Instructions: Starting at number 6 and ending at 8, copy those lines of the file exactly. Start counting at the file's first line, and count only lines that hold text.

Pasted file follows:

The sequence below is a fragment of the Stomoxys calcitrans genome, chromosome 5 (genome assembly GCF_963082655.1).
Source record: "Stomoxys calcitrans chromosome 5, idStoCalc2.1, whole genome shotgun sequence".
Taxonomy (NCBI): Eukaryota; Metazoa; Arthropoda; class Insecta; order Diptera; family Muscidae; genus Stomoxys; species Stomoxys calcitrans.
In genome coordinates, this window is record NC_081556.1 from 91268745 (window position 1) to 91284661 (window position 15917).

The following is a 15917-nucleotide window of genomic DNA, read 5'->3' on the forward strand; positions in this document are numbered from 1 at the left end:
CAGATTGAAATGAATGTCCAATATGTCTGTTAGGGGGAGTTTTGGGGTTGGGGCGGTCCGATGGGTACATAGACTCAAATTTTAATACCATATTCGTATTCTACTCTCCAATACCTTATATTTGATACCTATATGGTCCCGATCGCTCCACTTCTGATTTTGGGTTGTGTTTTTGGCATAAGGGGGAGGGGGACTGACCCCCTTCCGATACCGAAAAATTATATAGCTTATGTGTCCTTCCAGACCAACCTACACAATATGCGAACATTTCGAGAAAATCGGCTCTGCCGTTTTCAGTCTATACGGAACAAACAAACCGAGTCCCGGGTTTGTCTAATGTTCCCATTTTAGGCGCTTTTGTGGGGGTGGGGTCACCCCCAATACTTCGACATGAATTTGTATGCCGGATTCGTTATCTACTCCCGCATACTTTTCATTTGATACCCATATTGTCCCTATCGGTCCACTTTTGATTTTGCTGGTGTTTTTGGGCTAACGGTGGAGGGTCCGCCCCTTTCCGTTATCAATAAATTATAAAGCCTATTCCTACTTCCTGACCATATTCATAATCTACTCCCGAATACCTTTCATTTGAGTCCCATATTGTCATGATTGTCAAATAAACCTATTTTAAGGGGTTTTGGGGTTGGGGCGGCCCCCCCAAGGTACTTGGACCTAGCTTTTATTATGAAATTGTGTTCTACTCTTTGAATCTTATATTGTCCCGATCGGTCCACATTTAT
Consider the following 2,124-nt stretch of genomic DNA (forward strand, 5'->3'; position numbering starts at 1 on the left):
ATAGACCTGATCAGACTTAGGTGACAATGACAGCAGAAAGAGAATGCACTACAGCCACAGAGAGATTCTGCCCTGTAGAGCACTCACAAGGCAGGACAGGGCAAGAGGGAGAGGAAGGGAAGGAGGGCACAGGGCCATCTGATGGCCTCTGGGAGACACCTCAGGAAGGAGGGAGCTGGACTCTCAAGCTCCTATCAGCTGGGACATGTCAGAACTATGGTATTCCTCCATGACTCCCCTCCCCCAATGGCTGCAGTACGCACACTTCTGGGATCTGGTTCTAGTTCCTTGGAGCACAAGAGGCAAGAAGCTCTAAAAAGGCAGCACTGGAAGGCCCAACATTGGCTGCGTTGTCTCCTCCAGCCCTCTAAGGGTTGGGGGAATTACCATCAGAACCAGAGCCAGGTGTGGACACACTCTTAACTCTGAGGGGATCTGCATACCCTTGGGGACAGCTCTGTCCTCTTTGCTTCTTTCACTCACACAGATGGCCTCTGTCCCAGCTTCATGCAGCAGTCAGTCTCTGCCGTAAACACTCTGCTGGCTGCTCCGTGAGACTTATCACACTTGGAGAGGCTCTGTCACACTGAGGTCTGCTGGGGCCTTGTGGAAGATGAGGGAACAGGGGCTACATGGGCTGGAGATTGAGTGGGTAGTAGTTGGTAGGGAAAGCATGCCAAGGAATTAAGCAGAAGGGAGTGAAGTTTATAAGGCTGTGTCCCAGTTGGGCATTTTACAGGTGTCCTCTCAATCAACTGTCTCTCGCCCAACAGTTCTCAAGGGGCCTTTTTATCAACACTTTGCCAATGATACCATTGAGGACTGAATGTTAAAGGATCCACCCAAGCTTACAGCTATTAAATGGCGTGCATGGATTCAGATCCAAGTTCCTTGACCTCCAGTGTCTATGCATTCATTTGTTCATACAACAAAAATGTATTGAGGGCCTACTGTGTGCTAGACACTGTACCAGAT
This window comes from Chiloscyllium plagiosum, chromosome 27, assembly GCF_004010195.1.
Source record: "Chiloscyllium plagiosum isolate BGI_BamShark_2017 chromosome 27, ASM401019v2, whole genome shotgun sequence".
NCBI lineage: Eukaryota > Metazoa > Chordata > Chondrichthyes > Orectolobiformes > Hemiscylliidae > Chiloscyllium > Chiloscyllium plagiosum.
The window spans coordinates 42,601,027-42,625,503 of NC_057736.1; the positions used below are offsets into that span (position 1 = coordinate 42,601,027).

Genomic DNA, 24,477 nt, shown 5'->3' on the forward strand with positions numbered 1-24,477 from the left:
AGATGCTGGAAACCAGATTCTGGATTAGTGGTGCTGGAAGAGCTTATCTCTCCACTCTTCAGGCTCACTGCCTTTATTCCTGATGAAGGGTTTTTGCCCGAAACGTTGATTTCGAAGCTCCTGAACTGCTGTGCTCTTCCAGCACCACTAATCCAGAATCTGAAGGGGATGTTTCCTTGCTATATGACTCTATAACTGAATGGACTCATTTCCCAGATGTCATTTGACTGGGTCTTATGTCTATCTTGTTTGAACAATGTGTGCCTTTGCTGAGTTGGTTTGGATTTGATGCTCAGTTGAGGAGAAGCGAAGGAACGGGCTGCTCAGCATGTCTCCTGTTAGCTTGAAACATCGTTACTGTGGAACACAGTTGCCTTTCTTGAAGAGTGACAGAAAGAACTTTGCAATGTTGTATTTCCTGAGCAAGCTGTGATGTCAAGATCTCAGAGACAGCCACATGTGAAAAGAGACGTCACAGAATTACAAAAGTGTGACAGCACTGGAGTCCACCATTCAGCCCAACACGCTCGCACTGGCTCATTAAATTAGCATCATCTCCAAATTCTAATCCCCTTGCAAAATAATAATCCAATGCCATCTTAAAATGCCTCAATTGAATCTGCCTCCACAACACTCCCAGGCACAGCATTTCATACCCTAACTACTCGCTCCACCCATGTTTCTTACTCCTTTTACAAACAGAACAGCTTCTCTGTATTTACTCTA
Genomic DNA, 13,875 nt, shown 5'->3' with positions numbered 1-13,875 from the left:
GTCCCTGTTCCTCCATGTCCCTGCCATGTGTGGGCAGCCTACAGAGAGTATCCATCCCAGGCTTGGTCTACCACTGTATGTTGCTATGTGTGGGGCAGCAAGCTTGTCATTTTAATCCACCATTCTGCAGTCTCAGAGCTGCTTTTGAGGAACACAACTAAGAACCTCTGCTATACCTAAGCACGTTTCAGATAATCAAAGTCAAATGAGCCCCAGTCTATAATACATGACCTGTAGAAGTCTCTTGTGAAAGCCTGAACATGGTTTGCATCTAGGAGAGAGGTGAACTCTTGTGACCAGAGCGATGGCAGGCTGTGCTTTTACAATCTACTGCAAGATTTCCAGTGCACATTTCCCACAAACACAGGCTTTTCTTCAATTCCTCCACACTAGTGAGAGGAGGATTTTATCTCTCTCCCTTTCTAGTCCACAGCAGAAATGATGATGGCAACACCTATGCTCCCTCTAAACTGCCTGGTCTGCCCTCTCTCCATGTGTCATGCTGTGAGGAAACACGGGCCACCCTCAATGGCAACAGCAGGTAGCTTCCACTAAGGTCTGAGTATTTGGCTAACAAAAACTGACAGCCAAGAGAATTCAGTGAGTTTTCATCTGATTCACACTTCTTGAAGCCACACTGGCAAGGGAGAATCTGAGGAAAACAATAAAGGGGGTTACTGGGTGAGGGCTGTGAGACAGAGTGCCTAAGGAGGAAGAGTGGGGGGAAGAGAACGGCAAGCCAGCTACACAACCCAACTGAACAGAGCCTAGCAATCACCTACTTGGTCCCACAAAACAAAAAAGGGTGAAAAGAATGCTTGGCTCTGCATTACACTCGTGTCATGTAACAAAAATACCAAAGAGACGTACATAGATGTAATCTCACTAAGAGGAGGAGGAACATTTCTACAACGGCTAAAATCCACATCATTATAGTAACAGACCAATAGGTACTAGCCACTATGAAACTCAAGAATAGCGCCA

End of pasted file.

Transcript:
CAGATTGAAATGAATGTCCAATATGTCTGTTAGGGGGAGTTTTGGGGTTGGGGCGGTCCGATGGGTACATAGACTCAAATTTTAATACCATATTCGTATTCTACTCTCCAATACCTTATATTTGATACCTATATGGTCCCGATCGCTCCACTTCTGATTTTGGGTTGTGTTTTTGGCATAAGGGGGAGGGGGACTGACCCCCTTCCGATACCGAAAAATTATATAGCTTATGTGTCCTTCCAGACCAACCTACACAATATGCGAACATTTCGAGAAAATCGGCTCTGCCGTTTTCAGTCTATACGGAACAAACAAACCGAGTCCCGGGTTTGTCTAATGTTCCCATTTTAGGCGCTTTTGTGGGGGTGGGGTCACCCCCAATACTTCGACATGAATTTGTATGCCGGATTCGTTATCTACTCCCGCATACTTTTCATTTGATACCCATATTGTCCCTATCGGTCCACTTTTGATTTTGCTGGTGTTTTTGGGCTAACGGTGGAGGGTCCGCCCCTTTCCGTTATCAATAAATTATAAAGCCTATTCCTACTTCCTGACCATATTCATAATCTACTCCCGAATACCTTTCATTTGAGTCCCATATTGTCATGATTGTCAAATAAACCTATTTTAAGGGGTTTTGGGGTTGGGGCGGCCCCCCCAAGGTACTTGGACCTAGCTTTTATTATGAAATTGTGTTCTACTCTTTGAATCTTATATTGTCCCGATCGGTCCACATTTAT
Consider the following 2,124-nt stretch of genomic DNA (forward strand, 5'->3'; position numbering starts at 1 on the left):
ATAGACCTGATCAGACTTAGGTGACAATGACAGCAGAAAGAGAATGCACTACAGCCACAGAGAGATTCTGCCCTGTAGAGCACTCACAAGGCAGGACAGGGCAAGAGGGAGAGGAAGGGAAGGAGGGCACAGGGCCATCTGATGGCCTCTGGGAGACACCTCAGGAAGGAGGGAGCTGGACTCTCAAGCTCCTATCAGCTGGGACATGTCAGAACTATGGTATTCCTCCATGACTCCCCTCCCCCAATGGCTGCAGTACGCACACTTCTGGGATCTGGTTCTAGTTCCTTGGAGCACAAGAGGCAAGAAGCTCTAAAAAGGCAGCACTGGAAGGCCCAACATTGGCTGCGTTGTCTCCTCCAGCCCTCTAAGGGTTGGGGGAATTACCATCAGAACCAGAGCCAGGTGTGGACACACTCTTAACTCTGAGGGGATCTGCATACCCTTGGGGACAGCTCTGTCCTCTTTGCTTCTTTCACTCACACAGATGGCCTCTGTCCCAGCTTCATGCAGCAGTCAGTCTCTGCCGTAAACACTCTGCTGGCTGCTCCGTGAGACTTATCACACTTGGAGAGGCTCTGTCACACTGAGGTCTGCTGGGGCCTTGTGGAAGATGAGGGAACAGGGGCTACATGGGCTGGAGATTGAGTGGGTAGTAGTTGGTAGGGAAAGCATGCCAAGGAATTAAGCAGAAGGGAGTGAAGTTTATAAGGCTGTGTCCCAGTTGGGCATTTTACAGGTGTCCTCTCAATCAACTGTCTCTCGCCCAACAGTTCTCAAGGGGCCTTTTTATCAACACTTTGCCAATGATACCATTGAGGACTGAATGTTAAAGGATCCACCCAAGCTTACAGCTATTAAATGGCGTGCATGGATTCAGATCCAAGTTCCTTGACCTCCAGTGTCTATGCATTCATTTGTTCATACAACAAAAATGTATTGAGGGCCTACTGTGTGCTAGACACTGTACCAGAT